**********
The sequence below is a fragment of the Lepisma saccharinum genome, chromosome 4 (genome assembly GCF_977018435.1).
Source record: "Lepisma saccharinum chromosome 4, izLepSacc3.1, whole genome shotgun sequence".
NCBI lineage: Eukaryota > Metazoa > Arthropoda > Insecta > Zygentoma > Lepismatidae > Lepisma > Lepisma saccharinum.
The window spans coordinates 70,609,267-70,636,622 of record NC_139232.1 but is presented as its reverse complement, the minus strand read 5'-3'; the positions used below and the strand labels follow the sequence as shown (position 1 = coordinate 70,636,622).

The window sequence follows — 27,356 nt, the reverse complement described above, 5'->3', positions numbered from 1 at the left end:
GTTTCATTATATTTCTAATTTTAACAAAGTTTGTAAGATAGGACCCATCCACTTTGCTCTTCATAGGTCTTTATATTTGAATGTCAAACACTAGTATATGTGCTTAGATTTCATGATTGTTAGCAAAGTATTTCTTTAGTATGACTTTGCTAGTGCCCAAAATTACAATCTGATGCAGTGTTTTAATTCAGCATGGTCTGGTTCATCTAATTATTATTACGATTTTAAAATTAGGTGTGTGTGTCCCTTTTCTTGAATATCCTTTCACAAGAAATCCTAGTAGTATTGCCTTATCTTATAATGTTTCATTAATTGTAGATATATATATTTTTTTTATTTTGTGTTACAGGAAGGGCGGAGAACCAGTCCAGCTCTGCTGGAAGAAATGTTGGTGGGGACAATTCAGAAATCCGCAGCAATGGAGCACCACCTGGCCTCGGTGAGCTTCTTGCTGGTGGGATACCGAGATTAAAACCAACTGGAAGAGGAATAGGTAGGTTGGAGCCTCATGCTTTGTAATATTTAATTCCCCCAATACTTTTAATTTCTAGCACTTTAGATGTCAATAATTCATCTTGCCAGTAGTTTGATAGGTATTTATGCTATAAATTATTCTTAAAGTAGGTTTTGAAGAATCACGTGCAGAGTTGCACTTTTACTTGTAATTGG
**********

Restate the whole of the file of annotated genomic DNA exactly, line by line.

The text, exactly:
The sequence below is a fragment of the Lepisma saccharinum genome, chromosome 4 (genome assembly GCF_977018435.1).
Source record: "Lepisma saccharinum chromosome 4, izLepSacc3.1, whole genome shotgun sequence".
NCBI lineage: Eukaryota > Metazoa > Arthropoda > Insecta > Zygentoma > Lepismatidae > Lepisma > Lepisma saccharinum.
The window spans coordinates 70,609,267-70,636,622 of record NC_139232.1 but is presented as its reverse complement, the minus strand read 5'-3'; the positions used below and the strand labels follow the sequence as shown (position 1 = coordinate 70,636,622).

The window sequence follows — 27,356 nt, the reverse complement described above, 5'->3', positions numbered from 1 at the left end:
GTTTCATTATATTTCTAATTTTAACAAAGTTTGTAAGATAGGACCCATCCACTTTGCTCTTCATAGGTCTTTATATTTGAATGTCAAACACTAGTATATGTGCTTAGATTTCATGATTGTTAGCAAAGTATTTCTTTAGTATGACTTTGCTAGTGCCCAAAATTACAATCTGATGCAGTGTTTTAATTCAGCATGGTCTGGTTCATCTAATTATTATTACGATTTTAAAATTAGGTGTGTGTGTCCCTTTTCTTGAATATCCTTTCACAAGAAATCCTAGTAGTATTGCCTTATCTTATAATGTTTCATTAATTGTAGATATATATATTTTTTTTATTTTGTGTTACAGGAAGGGCGGAGAACCAGTCCAGCTCTGCTGGAAGAAATGTTGGTGGGGACAATTCAGAAATCCGCAGCAATGGAGCACCACCTGGCCTCGGTGAGCTTCTTGCTGGTGGGATACCGAGATTAAAACCAACTGGAAGAGGAATAGGTAGGTTGGAGCCTCATGCTTTGTAATATTTAATTCCCCCAATACTTTTAATTTCTAGCACTTTAGATGTCAATAATTCATCTTGCCAGTAGTTTGATAGGTATTTATGCTATAAATTATTCTTAAAGTAGGTTTTGAAGAATCACGTGCAGAGTTGCACTTTTACTTGTAATTGG